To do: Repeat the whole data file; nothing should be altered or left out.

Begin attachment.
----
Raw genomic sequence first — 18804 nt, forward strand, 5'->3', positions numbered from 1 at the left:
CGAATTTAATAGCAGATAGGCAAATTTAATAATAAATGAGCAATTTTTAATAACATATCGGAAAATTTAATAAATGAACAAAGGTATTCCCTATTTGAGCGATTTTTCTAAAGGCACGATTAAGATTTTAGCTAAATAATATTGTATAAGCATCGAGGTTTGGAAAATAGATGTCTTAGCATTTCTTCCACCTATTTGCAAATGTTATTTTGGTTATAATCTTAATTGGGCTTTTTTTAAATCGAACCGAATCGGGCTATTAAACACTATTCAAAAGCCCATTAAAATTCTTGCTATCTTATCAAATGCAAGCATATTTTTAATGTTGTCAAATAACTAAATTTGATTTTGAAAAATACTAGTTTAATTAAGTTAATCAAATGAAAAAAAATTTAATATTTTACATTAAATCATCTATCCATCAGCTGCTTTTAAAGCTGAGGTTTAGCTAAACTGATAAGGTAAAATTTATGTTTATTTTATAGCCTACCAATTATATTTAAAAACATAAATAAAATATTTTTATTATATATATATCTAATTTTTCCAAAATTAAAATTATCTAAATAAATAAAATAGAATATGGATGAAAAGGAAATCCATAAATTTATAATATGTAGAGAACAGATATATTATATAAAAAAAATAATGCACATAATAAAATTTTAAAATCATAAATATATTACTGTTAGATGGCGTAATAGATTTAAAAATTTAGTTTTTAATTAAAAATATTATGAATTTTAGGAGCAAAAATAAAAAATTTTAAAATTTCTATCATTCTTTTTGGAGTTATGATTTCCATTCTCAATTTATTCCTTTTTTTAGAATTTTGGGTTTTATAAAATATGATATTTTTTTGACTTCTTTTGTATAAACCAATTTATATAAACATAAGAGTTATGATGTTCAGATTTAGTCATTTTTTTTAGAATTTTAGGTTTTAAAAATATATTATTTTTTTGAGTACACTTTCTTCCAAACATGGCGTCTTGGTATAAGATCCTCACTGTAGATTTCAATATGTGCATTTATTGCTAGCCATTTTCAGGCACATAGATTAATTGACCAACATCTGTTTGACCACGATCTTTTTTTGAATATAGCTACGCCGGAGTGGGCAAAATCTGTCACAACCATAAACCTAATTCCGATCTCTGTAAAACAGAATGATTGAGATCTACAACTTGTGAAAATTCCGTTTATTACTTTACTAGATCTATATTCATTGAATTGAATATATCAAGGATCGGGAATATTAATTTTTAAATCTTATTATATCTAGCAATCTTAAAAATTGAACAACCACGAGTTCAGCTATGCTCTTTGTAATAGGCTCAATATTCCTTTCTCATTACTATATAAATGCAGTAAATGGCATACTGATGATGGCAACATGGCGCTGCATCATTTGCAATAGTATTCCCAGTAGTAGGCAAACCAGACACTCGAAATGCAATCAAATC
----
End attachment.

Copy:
Raw genomic sequence first — 18804 nt, forward strand, 5'->3', positions numbered from 1 at the left:
CGAATTTAATAGCAGATAGGCAAATTTAATAATAAATGAGCAATTTTTAATAACATATCGGAAAATTTAATAAATGAACAAAGGTATTCCCTATTTGAGCGATTTTTCTAAAGGCACGATTAAGATTTTAGCTAAATAATATTGTATAAGCATCGAGGTTTGGAAAATAGATGTCTTAGCATTTCTTCCACCTATTTGCAAATGTTATTTTGGTTATAATCTTAATTGGGCTTTTTTTAAATCGAACCGAATCGGGCTATTAAACACTATTCAAAAGCCCATTAAAATTCTTGCTATCTTATCAAATGCAAGCATATTTTTAATGTTGTCAAATAACTAAATTTGATTTTGAAAAATACTAGTTTAATTAAGTTAATCAAATGAAAAAAAATTTAATATTTTACATTAAATCATCTATCCATCAGCTGCTTTTAAAGCTGAGGTTTAGCTAAACTGATAAGGTAAAATTTATGTTTATTTTATAGCCTACCAATTATATTTAAAAACATAAATAAAATATTTTTATTATATATATATCTAATTTTTCCAAAATTAAAATTATCTAAATAAATAAAATAGAATATGGATGAAAAGGAAATCCATAAATTTATAATATGTAGAGAACAGATATATTATATAAAAAAAATAATGCACATAATAAAATTTTAAAATCATAAATATATTACTGTTAGATGGCGTAATAGATTTAAAAATTTAGTTTTTAATTAAAAATATTATGAATTTTAGGAGCAAAAATAAAAAATTTTAAAATTTCTATCATTCTTTTTGGAGTTATGATTTCCATTCTCAATTTATTCCTTTTTTTAGAATTTTGGGTTTTATAAAATATGATATTTTTTTGACTTCTTTTGTATAAACCAATTTATATAAACATAAGAGTTATGATGTTCAGATTTAGTCATTTTTTTTAGAATTTTAGGTTTTAAAAATATATTATTTTTTTGAGTACACTTTCTTCCAAACATGGCGTCTTGGTATAAGATCCTCACTGTAGATTTCAATATGTGCATTTATTGCTAGCCATTTTCAGGCACATAGATTAATTGACCAACATCTGTTTGACCACGATCTTTTTTTGAATATAGCTACGCCGGAGTGGGCAAAATCTGTCACAACCATAAACCTAATTCCGATCTCTGTAAAACAGAATGATTGAGATCTACAACTTGTGAAAATTCCGTTTATTACTTTACTAGATCTATATTCATTGAATTGAATATATCAAGGATCGGGAATATTAATTTTTAAATCTTATTATATCTAGCAATCTTAAAAATTGAACAACCACGAGTTCAGCTATGCTCTTTGTAATAGGCTCAATATTCCTTTCTCATTACTATATAAATGCAGTAAATGGCATACTGATGATGGCAACATGGCGCTGCATCATTTGCAATAGTATTCCCAGTAGTAGGCAAACCAGACACTCGAAATGCAATCAAATC